New York Times - 05/24/2002
"...Intensely sharp-witted....The anomalous proliferation of scenic beauty gives Mr. Nolan irony to play with, and he uses it spectacularly..."
Movieline's Hollywood Life - 06/01/2002
"...[INSOMNIA] has a marvelous sense of place....Al Pacino bares the soul of this agonized tragic figure; it's one of his most memorable performances..."
Rolling Stone - 06/06/2002
"...Thoughtful, gripping and steeped in action....It's taut, tense and terrific..."
Los Angeles Times - 05/24/2002
"...Nolan once again displays an unmistakable visual confidence and a feeling for bravura moments..."
Variety - 05/13/2002
"...INSOMNIA is a gripping, highly dramatic thriller that more than confirms the distinctive talent of young Brit helmer Christopher Nolan..."
Box Office - 07/01/2002
"...A superior version of an already very good film....[With] spectacular overhead cinematography..."
Sight and Sound - 09/01/2002
"...Nolan her proves his assurance in handling a much bigger picture in every respect..."
Total Film - 10/01/2002
"...Highly involving....[Nolan's] expanding talent is undeniable..."
Premiere - 07/12/2010
"A completely engrossing thriller that proved MEMENTO wasn't a fluke for director Christopher Nolan....[The actors] are at the top of their game..."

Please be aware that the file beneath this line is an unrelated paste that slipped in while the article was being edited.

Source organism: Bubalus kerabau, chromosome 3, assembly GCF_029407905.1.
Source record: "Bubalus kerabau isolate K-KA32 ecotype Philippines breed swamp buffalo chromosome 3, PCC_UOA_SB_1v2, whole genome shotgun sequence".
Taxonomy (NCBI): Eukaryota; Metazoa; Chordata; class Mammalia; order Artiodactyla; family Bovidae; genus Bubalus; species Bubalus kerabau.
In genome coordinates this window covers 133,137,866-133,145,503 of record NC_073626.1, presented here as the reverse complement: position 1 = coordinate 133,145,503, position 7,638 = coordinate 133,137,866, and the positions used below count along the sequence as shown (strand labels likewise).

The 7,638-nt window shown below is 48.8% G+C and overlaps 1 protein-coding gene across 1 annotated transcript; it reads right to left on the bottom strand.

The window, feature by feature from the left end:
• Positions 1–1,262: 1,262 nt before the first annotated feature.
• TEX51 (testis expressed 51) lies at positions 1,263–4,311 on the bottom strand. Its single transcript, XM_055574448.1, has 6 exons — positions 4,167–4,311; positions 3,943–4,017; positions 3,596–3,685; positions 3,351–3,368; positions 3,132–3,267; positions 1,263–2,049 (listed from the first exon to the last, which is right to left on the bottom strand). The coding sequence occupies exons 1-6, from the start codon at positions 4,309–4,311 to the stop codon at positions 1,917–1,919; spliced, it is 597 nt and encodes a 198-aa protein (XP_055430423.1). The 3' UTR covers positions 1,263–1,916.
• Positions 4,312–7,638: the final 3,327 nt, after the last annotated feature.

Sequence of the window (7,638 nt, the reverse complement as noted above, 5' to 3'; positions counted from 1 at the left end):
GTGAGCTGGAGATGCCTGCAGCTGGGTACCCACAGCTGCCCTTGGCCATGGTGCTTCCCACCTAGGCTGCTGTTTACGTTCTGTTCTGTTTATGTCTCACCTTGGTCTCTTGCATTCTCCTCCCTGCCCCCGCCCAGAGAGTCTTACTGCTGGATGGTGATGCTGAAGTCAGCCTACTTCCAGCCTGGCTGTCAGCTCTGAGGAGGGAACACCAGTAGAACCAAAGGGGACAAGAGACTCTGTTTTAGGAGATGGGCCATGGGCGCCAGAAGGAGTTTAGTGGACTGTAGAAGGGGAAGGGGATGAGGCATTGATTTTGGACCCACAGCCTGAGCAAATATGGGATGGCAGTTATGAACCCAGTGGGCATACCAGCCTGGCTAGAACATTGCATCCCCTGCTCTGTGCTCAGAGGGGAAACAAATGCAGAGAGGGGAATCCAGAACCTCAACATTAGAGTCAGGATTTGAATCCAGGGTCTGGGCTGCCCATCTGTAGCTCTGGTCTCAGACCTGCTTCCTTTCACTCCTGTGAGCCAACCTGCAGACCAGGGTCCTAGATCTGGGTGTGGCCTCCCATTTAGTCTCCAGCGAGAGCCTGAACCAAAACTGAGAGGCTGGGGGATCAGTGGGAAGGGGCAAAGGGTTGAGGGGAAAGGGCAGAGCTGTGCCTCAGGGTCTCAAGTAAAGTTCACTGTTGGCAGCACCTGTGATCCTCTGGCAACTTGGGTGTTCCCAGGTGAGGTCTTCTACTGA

In a remote Alaskan town called Nightmute, the murder of a teenage girl has shocked the tight-knit community. The Los Angeles Police Department sends two of its cops--both under investigation by Internal Affairs--to try to solve the crime in Christopher Nolan's film based on Erik Skjoldbjærg's 1997 Norwegian film starring Stellan Skarsgård. The experienced, weathered Will Dormer (Al Pacino) has nothing in life except for the force. His younger partner, Hap (Martin Donovan), has a family to support and is willing to turn state's evidence to protect them. Local cop Ellie Burr is excited to work with her hero, Dormer--until she starts uncovering some questionable situations. It isn't long before Dormer finds the murderer--writer Walter Finch, played with subtle nuances by Robin Williams--but Finch knows a secret that could bring Dormer down. Director Nolan, who stunned audiences with 2001's inventive MEMENTO, here crafts an atmospheric psychological thriller that is bathed in whites and grays. The acting is uniformly excellent, especially Pacino's performance as a cop on the edge and Williams as a soft-spoken, low-rent crime novelist. Because it never gets dark in Alaska at this time of year, Dormer (a play off the Spanish word "dormir," which means "to sleep") is unable to fall asleep, light always streaming into his hotel room; watching him slowly unravel is a treat.